“EIIT students are very special people,” says Dr. John Loum, an immigrant from The Gambia and the director of the EIIT Program. “We admire them not only because they are involved in the EIIT Program, but most of them also have jobs to support their families. It is not easy to be a job holder, a Seminary student and the leader of a congregation all at the same time.”
“The Missouri Synod began as an immigrant church reaching out to new immigrants. I hope that all our graduates … will be equipped and ready to cross cultural boundaries to share the Good News of Jesus and be the missionaries our country so desperately needs.”
— Dr. Douglas L. Rutt
During the LCMS convention in July 2019, delegates passed a resolution reaffirming the importance of reaching multiethnic communities in their primary languages through church workers who recognize community needs. With 15 years of experience behind the EIIT Program and with renewed vigor from the resolution, the Seminary is taking a serious look at how the program can be updated to meet society’s current needs. New course offerings are being examined that address the fast-changing culture of the 21st century and take advantage of new tools available for effective distance education programs.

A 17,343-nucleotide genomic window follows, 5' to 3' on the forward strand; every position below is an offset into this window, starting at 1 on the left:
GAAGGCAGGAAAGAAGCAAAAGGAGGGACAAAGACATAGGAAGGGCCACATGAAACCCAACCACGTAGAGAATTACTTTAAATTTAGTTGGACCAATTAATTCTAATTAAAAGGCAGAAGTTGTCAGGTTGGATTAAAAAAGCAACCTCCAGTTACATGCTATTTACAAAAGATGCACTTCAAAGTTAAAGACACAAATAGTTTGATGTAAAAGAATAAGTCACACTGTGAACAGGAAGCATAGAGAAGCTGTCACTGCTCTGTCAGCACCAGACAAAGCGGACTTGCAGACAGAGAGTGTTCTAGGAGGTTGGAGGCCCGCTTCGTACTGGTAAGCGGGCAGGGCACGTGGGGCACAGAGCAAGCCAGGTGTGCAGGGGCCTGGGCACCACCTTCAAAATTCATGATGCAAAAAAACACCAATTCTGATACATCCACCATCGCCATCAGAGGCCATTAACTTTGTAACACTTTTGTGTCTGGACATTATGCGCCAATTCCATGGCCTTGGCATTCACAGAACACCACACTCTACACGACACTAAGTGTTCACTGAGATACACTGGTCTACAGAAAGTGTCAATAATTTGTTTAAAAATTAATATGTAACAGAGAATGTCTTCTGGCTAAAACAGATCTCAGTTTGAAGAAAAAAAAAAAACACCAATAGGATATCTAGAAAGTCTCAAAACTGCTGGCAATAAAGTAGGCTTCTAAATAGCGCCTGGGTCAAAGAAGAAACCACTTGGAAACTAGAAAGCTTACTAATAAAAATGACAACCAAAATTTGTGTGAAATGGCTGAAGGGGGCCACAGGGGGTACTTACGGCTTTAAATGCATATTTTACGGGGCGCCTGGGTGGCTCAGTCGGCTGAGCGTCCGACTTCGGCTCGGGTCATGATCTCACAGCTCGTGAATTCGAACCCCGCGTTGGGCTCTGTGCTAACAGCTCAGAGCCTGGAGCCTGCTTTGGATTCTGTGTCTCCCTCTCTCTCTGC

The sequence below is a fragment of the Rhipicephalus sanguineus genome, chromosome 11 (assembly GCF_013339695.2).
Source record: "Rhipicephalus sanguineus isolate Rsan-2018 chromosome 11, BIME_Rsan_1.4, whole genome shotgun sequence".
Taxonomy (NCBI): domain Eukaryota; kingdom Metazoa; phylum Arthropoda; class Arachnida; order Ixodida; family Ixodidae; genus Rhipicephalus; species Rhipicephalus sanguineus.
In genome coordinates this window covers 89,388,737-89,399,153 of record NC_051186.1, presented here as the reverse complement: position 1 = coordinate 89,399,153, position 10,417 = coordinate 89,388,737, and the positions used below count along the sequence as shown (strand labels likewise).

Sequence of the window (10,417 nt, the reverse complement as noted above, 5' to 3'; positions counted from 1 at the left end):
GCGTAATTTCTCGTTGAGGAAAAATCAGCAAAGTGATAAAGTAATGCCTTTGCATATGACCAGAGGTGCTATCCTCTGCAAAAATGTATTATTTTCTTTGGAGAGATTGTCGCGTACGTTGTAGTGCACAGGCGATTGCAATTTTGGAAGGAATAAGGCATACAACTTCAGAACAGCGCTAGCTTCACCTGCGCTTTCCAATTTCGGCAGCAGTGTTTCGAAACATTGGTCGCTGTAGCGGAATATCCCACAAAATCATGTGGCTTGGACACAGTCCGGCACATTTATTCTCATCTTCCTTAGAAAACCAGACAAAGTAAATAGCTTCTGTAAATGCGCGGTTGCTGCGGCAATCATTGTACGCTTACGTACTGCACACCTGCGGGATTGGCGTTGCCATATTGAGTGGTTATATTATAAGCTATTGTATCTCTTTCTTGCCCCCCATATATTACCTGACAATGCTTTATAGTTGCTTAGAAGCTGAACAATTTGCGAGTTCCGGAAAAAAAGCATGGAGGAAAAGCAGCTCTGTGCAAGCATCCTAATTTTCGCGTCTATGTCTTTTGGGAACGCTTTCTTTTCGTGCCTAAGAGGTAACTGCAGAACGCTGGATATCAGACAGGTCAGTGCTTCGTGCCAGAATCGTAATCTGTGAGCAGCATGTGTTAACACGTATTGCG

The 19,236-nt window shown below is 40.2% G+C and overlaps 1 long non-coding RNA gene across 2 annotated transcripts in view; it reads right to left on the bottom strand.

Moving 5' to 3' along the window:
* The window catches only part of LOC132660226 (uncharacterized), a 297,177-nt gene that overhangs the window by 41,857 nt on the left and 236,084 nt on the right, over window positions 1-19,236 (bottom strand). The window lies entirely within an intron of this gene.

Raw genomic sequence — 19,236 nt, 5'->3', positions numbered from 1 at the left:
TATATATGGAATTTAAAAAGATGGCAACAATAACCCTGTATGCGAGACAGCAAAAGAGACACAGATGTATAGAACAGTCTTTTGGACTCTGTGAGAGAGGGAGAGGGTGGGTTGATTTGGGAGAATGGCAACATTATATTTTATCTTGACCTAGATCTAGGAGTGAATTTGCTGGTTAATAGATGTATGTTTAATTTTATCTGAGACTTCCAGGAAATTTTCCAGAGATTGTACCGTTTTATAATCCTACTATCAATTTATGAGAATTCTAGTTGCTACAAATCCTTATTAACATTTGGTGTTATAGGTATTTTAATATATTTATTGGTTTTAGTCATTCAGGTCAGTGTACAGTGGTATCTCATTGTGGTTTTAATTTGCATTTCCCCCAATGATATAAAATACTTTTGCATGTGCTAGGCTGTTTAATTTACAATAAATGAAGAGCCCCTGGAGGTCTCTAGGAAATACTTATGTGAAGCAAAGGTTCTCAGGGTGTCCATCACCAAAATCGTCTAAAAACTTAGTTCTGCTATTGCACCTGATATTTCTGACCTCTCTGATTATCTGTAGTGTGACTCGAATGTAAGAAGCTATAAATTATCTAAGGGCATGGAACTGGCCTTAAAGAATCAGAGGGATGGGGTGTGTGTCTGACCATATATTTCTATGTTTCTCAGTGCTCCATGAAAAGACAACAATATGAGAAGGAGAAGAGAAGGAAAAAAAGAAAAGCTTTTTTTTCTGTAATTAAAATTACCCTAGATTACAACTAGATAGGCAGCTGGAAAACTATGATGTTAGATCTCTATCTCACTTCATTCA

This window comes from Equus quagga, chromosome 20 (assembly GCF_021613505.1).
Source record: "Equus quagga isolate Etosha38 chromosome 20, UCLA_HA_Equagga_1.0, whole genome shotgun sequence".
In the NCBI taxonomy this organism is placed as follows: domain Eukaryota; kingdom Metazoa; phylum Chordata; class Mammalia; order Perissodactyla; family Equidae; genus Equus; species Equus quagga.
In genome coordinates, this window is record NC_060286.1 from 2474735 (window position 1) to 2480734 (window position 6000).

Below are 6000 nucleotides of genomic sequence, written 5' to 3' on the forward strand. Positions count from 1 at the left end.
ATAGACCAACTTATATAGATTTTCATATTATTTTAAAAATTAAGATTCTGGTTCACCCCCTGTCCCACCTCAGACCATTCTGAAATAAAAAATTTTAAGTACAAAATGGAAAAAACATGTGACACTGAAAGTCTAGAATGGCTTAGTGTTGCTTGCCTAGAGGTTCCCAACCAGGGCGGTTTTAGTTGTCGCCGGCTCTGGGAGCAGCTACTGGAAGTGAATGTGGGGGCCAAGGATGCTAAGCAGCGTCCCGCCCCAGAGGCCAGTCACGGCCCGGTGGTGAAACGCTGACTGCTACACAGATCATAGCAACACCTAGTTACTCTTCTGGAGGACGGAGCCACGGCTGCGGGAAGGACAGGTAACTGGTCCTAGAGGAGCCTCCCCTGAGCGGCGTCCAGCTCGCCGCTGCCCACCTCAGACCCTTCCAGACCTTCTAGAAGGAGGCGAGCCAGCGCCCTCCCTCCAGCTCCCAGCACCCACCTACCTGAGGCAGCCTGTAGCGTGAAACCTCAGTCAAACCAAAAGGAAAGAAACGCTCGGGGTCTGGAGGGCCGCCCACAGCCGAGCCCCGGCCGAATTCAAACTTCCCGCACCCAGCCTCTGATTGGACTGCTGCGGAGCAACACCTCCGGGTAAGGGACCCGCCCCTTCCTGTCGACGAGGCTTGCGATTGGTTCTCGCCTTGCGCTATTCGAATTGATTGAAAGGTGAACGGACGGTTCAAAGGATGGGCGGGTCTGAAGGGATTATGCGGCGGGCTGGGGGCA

The updated EIIT Program consists of 20 seven-week courses and four three-week courses offered over a four-year period. Aside from a brief orientation on the Seminary campus at the start of the program, all class work is via distance education techniques.
“Courses deal with topics regularly discussed in a Lutheran seminary curriculum,” says Dr. Joel Okamoto, one of the architects of the Seminary’s updated Master of Divinity (M.Div.) curriculum and the EIIT’s revised curriculum. “Particularly close attention is paid to practical theology, but study of the Bible, church history and Christian doctrine are not neglected and are always applied to the life of the church.”
There are more than 70 EIIT graduates serving in ministry today, and the Seminary looks forward to forming many more faithful pastors and deaconesses to serve U.S. immigrant communities.
“The Missouri Synod began as an immigrant church reaching out to new immigrants,” says Provost Dr. Douglas L. Rutt. “I hope that all our graduates, whether they are out of the residential Master of Divinity (M.Div.) Program, the Specific Ministry Pastor Program (SMP) or the EIIT Program, to name only three of the choices, will be equipped and ready to cross cultural boundaries to share the Good News of Jesus and be the missionaries our country so desperately needs.”
Find additional information about the EIIT Program at csl.edu/eiit.
Dr. Daniel Mattson is an academic assistant in Ministerial Formation at Concordia Seminary, St. Louis.